Struggling to get accurate average HHINCOME for different metros

I wrote the following code (in R) to produce the weighted average of HHINCOME across a metro area. However, the numbers produced are around $30,000 above the actual average. Not sure what is producing these skewed numbers because I already took out the top coded values.

data %>%
filter(PERNUM ==1,MET2013 == 41700, YEAR == 2019) %>%
summarize(weighted.mean(HHINCOME, HHWT, na.rm = TRUE))

When you indicate you took out the top-coded values, I am wondering if you mean that you omitted the N/A values (here coded as 9999999) for HHINCOME, or if you’re referring to the maximum values for the components of personal income, INCTOT. You should be removing the former, but it isn’t clear to me that you would want to remove the latter top-coded values in this situation.

Other than some uncertainty around what you mean by top-coded values, your approach seems fine to me. It would be helpful to have more insight into the estimate you are getting and the source you are comparing it to for average household income. I’m wondering if you are calculating average values for HHINCOME but comparing them to estimates of median HHINCOME since median household incomes seem to be the more common metric in summary statistics. I’m finding an unweighted median household income of $65,000 for San Antonio-New Braunfels, TX, which is close to the $62,000 reported here. High incomes on the tail might be causing the weighted average to significantly diverge from the median. While I wouldn’t expect a large difference (e.g. $30,000), I also wouldn’t expect your estimates from the public use microdata sample (PUMS) available via IPUMS to match Census Bureau estimates exactly because the PUMS data are a sub-sample of the full ACS and have been top-coded.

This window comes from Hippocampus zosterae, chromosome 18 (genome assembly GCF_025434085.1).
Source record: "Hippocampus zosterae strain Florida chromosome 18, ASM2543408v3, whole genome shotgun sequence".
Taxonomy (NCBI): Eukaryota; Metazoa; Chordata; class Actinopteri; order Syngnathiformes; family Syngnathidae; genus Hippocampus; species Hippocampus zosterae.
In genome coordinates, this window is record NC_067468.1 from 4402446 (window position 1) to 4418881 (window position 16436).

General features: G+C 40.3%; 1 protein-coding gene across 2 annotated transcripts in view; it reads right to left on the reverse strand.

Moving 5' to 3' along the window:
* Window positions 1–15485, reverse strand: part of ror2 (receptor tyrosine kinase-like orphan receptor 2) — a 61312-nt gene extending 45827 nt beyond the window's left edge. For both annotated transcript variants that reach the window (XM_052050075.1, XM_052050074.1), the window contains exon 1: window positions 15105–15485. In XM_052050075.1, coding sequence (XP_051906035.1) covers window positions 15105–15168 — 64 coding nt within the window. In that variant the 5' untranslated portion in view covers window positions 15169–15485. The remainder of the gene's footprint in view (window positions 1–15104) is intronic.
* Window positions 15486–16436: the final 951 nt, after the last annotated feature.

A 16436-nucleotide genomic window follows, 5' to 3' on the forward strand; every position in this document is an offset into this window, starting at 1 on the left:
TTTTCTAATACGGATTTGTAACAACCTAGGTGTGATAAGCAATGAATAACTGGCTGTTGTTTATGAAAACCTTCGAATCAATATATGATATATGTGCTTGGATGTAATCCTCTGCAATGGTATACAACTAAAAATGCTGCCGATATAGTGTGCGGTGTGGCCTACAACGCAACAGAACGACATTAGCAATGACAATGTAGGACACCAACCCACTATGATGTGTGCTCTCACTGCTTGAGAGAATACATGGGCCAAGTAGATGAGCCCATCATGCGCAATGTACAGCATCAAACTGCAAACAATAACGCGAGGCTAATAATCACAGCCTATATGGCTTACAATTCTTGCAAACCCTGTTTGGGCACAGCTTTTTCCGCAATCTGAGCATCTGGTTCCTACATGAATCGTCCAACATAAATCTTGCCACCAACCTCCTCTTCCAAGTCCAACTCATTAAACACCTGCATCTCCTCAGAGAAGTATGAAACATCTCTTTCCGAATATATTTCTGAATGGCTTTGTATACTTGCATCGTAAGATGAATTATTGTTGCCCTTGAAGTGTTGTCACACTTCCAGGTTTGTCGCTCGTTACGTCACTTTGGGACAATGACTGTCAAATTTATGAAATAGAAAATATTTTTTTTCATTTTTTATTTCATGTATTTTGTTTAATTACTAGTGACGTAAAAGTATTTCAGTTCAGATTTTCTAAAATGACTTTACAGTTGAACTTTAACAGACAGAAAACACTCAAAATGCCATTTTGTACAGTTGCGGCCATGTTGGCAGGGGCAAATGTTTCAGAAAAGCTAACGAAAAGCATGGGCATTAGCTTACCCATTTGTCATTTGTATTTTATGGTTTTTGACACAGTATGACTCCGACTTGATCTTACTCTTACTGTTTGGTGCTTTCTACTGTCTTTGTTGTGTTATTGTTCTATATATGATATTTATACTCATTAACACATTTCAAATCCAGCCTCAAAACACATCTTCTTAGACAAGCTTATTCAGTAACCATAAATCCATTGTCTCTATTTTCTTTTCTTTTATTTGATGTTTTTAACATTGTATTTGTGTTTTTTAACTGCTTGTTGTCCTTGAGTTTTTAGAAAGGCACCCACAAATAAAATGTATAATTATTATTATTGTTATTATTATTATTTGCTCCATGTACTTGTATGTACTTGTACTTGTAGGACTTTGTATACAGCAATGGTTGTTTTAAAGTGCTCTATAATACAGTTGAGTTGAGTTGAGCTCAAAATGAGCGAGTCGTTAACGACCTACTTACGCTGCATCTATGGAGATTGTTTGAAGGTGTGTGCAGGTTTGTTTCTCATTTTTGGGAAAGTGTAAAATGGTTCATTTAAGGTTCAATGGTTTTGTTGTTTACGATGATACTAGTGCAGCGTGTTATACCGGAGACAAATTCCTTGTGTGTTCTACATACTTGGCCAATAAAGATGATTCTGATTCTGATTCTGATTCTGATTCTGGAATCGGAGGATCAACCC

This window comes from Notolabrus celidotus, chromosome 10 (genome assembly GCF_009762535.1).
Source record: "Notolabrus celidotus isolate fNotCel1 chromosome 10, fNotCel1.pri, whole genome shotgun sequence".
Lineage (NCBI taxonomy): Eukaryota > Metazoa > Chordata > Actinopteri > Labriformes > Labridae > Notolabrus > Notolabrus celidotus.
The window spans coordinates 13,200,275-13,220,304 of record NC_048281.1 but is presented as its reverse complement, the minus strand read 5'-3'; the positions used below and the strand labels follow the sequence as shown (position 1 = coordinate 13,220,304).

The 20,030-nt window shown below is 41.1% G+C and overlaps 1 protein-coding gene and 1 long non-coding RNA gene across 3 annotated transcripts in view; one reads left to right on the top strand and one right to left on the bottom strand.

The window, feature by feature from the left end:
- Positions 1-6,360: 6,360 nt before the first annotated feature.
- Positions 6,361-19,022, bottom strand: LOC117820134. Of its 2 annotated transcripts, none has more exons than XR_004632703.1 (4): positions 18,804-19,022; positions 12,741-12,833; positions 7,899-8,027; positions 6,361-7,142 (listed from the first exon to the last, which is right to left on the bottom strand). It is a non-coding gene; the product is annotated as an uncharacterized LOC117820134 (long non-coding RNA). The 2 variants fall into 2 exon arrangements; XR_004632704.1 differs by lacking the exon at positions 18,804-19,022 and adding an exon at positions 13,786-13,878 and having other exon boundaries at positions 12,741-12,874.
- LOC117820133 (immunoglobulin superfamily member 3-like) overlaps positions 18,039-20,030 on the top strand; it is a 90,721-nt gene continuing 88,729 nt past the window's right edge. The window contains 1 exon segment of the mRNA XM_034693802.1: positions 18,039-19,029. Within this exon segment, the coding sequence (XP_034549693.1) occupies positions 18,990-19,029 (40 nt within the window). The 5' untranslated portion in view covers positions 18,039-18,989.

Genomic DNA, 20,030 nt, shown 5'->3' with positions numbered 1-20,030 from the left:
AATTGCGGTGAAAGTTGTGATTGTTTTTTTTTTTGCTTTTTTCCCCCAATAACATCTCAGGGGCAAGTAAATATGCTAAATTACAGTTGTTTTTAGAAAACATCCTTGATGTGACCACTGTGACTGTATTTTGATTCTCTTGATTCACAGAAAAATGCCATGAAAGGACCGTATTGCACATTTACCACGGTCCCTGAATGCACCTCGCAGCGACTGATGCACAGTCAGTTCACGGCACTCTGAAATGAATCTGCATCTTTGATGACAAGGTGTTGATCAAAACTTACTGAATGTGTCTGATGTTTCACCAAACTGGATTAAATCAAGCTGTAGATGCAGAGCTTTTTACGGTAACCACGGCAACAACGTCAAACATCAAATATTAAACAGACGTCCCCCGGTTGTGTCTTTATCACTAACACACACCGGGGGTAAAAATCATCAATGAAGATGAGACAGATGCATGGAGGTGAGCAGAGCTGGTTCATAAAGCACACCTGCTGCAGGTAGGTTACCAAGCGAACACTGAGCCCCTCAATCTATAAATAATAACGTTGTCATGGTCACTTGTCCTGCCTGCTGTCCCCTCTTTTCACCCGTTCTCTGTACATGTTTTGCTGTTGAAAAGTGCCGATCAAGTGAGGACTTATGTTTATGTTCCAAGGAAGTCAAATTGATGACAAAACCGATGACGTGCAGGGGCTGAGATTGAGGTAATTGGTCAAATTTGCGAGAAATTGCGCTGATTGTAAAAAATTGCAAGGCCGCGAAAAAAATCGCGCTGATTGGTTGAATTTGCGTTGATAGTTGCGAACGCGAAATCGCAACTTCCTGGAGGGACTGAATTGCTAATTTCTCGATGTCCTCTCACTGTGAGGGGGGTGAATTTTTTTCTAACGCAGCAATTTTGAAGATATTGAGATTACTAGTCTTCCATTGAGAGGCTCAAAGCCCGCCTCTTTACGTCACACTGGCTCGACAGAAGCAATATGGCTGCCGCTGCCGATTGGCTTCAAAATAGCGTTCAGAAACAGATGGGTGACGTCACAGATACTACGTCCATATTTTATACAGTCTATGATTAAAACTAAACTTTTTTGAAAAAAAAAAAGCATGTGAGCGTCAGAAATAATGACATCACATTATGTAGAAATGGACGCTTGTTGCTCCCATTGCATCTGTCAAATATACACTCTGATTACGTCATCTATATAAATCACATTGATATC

Thank you! You were right: I was calculating average but comparing to medians. Wouldn’t I need to use a weighted median because not all samples are equally representative?

That is correct; if you want to produce a statistic representative of the population you want to use HHWT to generate a weighted median of HHINCOME. If you’re using Stata, the pctile command is probably the most straightforward approach as it accepts (frequency) weights. I would also filter your sample by Group Quarters by setting GQ = 1, 2, or 5 so that you’re only including households in your analysis. While most household-level variables are not available for group quarters or for vacant units, this can still help make your results more accurate.

In addition to the issues Ivan raised, another source of inconsistencies in summary statistics for metro areas is that IPUMS is unable to exactly identify all metro areas from public use microdata. See the MET2013 description for an explanation. E.g., in the case of San Antonio-New Braunfels, the cases with MET2013 == 41700 omit about 3.6% of the actual residents of the metro area (the “omission error”), and about 0.8% of the identified cases do not reside in the metro area (the “commission error”).